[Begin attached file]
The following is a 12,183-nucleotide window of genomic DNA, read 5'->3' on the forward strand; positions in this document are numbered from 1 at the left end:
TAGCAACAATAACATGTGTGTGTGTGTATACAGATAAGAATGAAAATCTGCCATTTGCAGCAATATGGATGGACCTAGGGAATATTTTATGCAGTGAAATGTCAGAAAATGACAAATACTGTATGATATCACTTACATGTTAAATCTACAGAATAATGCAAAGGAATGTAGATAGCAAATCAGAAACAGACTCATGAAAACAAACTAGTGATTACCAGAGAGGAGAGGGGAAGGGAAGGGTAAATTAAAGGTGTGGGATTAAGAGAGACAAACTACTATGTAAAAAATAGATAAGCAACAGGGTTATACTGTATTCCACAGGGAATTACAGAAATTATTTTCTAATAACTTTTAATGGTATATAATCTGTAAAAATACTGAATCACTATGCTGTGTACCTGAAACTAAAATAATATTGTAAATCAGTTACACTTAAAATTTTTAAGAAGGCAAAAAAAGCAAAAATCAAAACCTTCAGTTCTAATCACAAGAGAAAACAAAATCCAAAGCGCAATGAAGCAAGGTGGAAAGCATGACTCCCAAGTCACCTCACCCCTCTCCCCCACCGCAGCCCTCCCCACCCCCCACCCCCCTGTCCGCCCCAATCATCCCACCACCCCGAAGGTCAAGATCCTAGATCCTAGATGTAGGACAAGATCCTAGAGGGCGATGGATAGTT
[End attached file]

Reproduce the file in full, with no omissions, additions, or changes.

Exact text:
The following is a 12,183-nucleotide window of genomic DNA, read 5'->3' on the forward strand; positions in this document are numbered from 1 at the left end:
TAGCAACAATAACATGTGTGTGTGTGTATACAGATAAGAATGAAAATCTGCCATTTGCAGCAATATGGATGGACCTAGGGAATATTTTATGCAGTGAAATGTCAGAAAATGACAAATACTGTATGATATCACTTACATGTTAAATCTACAGAATAATGCAAAGGAATGTAGATAGCAAATCAGAAACAGACTCATGAAAACAAACTAGTGATTACCAGAGAGGAGAGGGGAAGGGAAGGGTAAATTAAAGGTGTGGGATTAAGAGAGACAAACTACTATGTAAAAAATAGATAAGCAACAGGGTTATACTGTATTCCACAGGGAATTACAGAAATTATTTTCTAATAACTTTTAATGGTATATAATCTGTAAAAATACTGAATCACTATGCTGTGTACCTGAAACTAAAATAATATTGTAAATCAGTTACACTTAAAATTTTTAAGAAGGCAAAAAAAGCAAAAATCAAAACCTTCAGTTCTAATCACAAGAGAAAACAAAATCCAAAGCGCAATGAAGCAAGGTGGAAAGCATGACTCCCAAGTCACCTCACCCCTCTCCCCCACCGCAGCCCTCCCCACCCCCCACCCCCCTGTCCGCCCCAATCATCCCACCACCCCGAAGGTCAAGATCCTAGATCCTAGATGTAGGACAAGATCCTAGAGGGCGATGGATAGTT